Malposition of the ankle
The outside of the heel is first placed on the ground when walking.
The foot turns slightly inwards, gets full contact with the ground and can carry the body weight without any problems.
By turning the foot, the acting forces are optimally distributed.
This movement is called “pronation” and is fundamental to ideal weight distribution.
The step is completed by pressing evenly the entire forefoot.
Supination of the ankle occurs when the foot is rolled over the outer edge while walking.
A slight supination during movement or walking is quite normal; however, if it is excessive, severe pain may occur and the tissue structures of the foot may be overstretched.
Typical supination symptoms are arch pain or heel pain.
Sometimes supination also causes back pain and knee pain. Due to the unnatural dynamics, the stability can be impaired, because the feet do not touch the ground as intended.
Supination of the ankle also favors the occurrence of plantar fasciitis (inflammation of the sole tendon plate).
On the underside of the foot stretches a strong ligament, the so-called plantar fascia or plantar aponeurosis.
This tendon plate originates from the heel and attaches to the front of the foot near the toes.
Supination often creates excessive pressure and overstretches this fibre strip, causing strain and/or micro-injury to the tissue; in this case, pain occurs on the heel.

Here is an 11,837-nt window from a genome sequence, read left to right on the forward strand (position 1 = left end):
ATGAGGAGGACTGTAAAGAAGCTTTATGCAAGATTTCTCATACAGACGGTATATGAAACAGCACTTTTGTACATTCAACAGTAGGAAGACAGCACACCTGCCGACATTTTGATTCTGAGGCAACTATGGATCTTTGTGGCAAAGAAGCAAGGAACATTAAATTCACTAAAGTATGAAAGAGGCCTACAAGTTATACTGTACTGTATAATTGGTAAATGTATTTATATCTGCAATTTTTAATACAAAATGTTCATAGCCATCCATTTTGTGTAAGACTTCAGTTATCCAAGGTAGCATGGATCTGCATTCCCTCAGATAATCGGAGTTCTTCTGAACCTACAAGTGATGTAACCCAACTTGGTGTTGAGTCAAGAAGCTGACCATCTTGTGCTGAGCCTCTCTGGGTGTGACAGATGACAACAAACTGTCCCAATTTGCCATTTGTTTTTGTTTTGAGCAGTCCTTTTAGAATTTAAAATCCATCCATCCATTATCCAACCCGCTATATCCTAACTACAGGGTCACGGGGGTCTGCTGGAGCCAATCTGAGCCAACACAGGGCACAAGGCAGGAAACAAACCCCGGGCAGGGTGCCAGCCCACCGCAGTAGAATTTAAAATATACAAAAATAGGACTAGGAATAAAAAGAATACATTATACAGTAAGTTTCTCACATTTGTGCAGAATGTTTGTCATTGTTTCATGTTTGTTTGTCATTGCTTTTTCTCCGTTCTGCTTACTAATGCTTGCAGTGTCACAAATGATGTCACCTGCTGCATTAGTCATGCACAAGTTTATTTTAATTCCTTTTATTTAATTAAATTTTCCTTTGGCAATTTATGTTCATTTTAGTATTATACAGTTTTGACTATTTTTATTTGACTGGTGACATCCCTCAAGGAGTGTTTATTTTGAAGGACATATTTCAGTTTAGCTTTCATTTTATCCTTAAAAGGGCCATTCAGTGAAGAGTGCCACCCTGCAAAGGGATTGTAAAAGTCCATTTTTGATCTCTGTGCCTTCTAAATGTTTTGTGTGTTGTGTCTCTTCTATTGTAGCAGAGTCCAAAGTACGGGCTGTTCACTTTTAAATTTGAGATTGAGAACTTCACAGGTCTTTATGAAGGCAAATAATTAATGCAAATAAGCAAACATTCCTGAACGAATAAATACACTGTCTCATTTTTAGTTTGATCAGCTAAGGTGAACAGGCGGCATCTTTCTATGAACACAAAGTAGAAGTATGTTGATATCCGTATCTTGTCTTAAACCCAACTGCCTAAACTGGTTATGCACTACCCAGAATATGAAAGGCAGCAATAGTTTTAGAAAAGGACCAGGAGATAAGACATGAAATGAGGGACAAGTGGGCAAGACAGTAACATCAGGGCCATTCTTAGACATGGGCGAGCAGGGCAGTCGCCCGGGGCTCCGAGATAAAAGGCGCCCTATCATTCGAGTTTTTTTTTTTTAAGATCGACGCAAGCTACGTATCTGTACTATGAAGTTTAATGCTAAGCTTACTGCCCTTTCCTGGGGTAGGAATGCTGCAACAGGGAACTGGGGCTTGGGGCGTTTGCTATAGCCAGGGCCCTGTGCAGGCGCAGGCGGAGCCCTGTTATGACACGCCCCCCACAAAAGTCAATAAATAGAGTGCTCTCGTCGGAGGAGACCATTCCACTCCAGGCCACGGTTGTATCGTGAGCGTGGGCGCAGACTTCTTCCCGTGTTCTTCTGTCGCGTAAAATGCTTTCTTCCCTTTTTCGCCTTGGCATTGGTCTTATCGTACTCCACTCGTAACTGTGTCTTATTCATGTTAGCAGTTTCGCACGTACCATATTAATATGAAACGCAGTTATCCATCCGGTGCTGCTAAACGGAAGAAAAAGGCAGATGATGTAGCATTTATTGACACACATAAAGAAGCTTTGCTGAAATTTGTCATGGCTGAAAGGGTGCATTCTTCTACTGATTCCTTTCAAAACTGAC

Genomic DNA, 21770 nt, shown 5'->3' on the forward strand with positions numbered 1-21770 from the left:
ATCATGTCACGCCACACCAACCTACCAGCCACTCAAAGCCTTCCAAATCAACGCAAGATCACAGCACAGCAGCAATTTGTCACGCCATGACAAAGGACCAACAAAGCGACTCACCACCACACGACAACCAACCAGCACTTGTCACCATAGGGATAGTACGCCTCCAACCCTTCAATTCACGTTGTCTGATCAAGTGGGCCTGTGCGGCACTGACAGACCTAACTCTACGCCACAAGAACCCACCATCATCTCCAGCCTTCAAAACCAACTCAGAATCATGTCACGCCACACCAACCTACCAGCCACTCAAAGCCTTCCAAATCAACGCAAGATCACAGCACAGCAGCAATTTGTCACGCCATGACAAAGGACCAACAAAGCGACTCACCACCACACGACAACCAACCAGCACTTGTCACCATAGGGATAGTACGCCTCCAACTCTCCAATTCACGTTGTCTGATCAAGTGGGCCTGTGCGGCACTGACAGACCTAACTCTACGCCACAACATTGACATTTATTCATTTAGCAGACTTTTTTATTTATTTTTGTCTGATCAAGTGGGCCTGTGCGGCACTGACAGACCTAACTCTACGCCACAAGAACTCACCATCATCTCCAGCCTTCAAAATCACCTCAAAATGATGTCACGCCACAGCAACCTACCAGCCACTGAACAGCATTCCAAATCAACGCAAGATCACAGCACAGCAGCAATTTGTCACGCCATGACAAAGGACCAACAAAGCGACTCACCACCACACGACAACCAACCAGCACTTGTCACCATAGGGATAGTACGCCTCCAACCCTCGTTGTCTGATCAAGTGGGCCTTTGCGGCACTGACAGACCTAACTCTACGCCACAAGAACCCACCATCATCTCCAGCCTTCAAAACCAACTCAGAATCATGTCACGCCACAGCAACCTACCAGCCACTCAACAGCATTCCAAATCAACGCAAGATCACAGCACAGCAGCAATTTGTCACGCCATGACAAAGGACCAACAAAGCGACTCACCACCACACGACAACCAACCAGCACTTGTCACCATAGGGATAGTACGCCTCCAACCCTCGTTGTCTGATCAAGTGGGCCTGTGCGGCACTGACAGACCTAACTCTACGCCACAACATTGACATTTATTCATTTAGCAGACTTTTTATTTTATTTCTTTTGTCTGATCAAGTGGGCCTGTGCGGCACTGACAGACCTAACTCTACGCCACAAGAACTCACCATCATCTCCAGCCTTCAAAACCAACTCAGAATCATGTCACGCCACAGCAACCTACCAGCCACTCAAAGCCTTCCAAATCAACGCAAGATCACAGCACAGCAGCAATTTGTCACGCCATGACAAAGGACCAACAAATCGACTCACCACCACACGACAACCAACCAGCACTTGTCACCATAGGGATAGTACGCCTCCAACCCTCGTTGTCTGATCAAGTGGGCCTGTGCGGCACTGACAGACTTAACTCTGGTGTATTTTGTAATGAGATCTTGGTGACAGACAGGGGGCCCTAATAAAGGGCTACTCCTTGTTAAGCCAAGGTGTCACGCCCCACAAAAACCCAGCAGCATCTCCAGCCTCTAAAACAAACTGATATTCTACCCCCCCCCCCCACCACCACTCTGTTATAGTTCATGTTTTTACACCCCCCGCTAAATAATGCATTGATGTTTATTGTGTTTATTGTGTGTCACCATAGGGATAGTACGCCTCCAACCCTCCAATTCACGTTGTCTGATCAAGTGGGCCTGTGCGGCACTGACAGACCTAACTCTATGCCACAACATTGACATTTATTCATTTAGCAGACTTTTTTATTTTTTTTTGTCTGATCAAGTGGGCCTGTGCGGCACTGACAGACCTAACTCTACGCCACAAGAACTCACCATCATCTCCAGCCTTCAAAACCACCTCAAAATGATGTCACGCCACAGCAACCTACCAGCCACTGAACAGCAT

Hyperpronation or pronated foot
Again, the outside of the heel is the part of the foot that is first placed on the ground when walking.
However, the foot is excessively turned inwards, this movement is called “hyperpronation”.
This means that the foot and ankle have problems stabilizing the body and the weight is not optimally distributed.
The step is terminated by pressing upwards through the front part of the foot (especially big and second toe).
Hyperpronation and runner injuries
The pronated foot becomes a problem if the deformity is too pronounced, because it can cause numerous injuries, especially in athletes who walk a lot; The following complaints may occur as a result of malpositions:
- Anterior compartment syndrome
- patellofemoral pain syndrome
- Plantar fasciitis
- Tarsal tunnel syndrome
- Bursitis (hallux valgus))
- Achilles tendonitis
With a pronated ankle joint, the leg turns inwards, the knee and hip joint then experience an axis deviation, which can lead to a rotation of the back.
The position of the foot can be corrected with the help of an insole. It is inserted into the running shoe, controls the heel position and improves weight distribution.
Why can hyperpronation lead to injury?
Normally, the pronated foot leads to overload-related injuries, which occur especially in runners.
When a neutral foot pronates while walking or running, the lower part of the lower leg, knee joint and thigh turn inward (towards the middle of the body). If an athlete now runs with a hyperpronated foot, this rotational movement is much more pronounced.
Overloading the inside of the foot can cause injuries and pain in the foot and ankle. Due to the repeated rotational forces acting on the shinbone, knee joint, thigh and pelvis, the muscles, tendons and ligaments in the lower part of the leg are also more stressed.